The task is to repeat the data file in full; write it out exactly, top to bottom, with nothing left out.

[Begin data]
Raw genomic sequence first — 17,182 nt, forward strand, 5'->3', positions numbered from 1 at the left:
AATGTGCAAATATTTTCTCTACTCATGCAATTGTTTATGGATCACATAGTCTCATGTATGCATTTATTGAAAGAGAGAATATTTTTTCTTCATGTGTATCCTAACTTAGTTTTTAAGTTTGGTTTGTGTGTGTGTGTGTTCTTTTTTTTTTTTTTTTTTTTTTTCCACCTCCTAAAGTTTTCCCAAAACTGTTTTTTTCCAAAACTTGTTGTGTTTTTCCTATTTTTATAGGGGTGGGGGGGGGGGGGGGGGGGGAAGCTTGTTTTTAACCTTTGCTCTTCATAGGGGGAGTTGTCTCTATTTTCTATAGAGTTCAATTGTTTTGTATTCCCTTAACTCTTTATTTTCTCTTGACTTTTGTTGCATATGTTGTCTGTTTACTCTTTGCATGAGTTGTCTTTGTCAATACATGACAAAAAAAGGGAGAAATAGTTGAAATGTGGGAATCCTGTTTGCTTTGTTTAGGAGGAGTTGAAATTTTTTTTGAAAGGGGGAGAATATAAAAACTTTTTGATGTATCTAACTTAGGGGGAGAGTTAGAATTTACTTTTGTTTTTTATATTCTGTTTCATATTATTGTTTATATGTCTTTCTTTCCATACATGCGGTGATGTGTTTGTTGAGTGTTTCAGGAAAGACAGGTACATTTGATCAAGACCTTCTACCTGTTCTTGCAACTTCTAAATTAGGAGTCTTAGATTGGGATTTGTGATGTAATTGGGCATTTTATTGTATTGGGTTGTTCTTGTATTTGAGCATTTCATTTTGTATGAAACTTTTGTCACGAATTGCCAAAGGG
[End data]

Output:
Raw genomic sequence first — 17,182 nt, forward strand, 5'->3', positions numbered from 1 at the left:
AATGTGCAAATATTTTCTCTACTCATGCAATTGTTTATGGATCACATAGTCTCATGTATGCATTTATTGAAAGAGAGAATATTTTTTCTTCATGTGTATCCTAACTTAGTTTTTAAGTTTGGTTTGTGTGTGTGTGTGTTCTTTTTTTTTTTTTTTTTTTTTTTCCACCTCCTAAAGTTTTCCCAAAACTGTTTTTTTCCAAAACTTGTTGTGTTTTTCCTATTTTTATAGGGGTGGGGGGGGGGGGGGGGGGGGAAGCTTGTTTTTAACCTTTGCTCTTCATAGGGGGAGTTGTCTCTATTTTCTATAGAGTTCAATTGTTTTGTATTCCCTTAACTCTTTATTTTCTCTTGACTTTTGTTGCATATGTTGTCTGTTTACTCTTTGCATGAGTTGTCTTTGTCAATACATGACAAAAAAAGGGAGAAATAGTTGAAATGTGGGAATCCTGTTTGCTTTGTTTAGGAGGAGTTGAAATTTTTTTTGAAAGGGGGAGAATATAAAAACTTTTTGATGTATCTAACTTAGGGGGAGAGTTAGAATTTACTTTTGTTTTTTATATTCTGTTTCATATTATTGTTTATATGTCTTTCTTTCCATACATGCGGTGATGTGTTTGTTGAGTGTTTCAGGAAAGACAGGTACATTTGATCAAGACCTTCTACCTGTTCTTGCAACTTCTAAATTAGGAGTCTTAGATTGGGATTTGTGATGTAATTGGGCATTTTATTGTATTGGGTTGTTCTTGTATTTGAGCATTTCATTTTGTATGAAACTTTTGTCACGAATTGCCAAAGGG